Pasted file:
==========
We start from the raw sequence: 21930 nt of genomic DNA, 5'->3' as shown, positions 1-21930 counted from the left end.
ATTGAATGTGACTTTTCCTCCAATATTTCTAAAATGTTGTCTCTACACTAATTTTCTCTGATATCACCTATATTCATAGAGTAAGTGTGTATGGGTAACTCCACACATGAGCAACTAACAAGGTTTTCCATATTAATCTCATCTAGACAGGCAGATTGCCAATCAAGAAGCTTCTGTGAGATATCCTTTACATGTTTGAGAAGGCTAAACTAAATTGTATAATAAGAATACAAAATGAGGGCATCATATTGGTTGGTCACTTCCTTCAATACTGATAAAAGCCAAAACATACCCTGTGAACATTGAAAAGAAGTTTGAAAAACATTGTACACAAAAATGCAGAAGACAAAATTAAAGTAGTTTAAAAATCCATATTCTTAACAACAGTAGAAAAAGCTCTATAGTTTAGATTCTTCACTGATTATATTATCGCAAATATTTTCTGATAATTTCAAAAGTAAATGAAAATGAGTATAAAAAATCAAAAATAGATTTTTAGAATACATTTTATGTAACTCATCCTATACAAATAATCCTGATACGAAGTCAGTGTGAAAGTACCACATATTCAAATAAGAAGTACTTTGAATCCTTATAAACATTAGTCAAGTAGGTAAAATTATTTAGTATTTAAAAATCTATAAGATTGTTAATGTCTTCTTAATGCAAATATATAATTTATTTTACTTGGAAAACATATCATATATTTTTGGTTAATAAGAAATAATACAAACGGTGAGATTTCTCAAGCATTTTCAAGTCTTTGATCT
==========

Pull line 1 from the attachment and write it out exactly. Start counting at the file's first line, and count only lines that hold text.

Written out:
We start from the raw sequence: 21930 nt of genomic DNA, 5'->3' as shown, positions 1-21930 counted from the left end.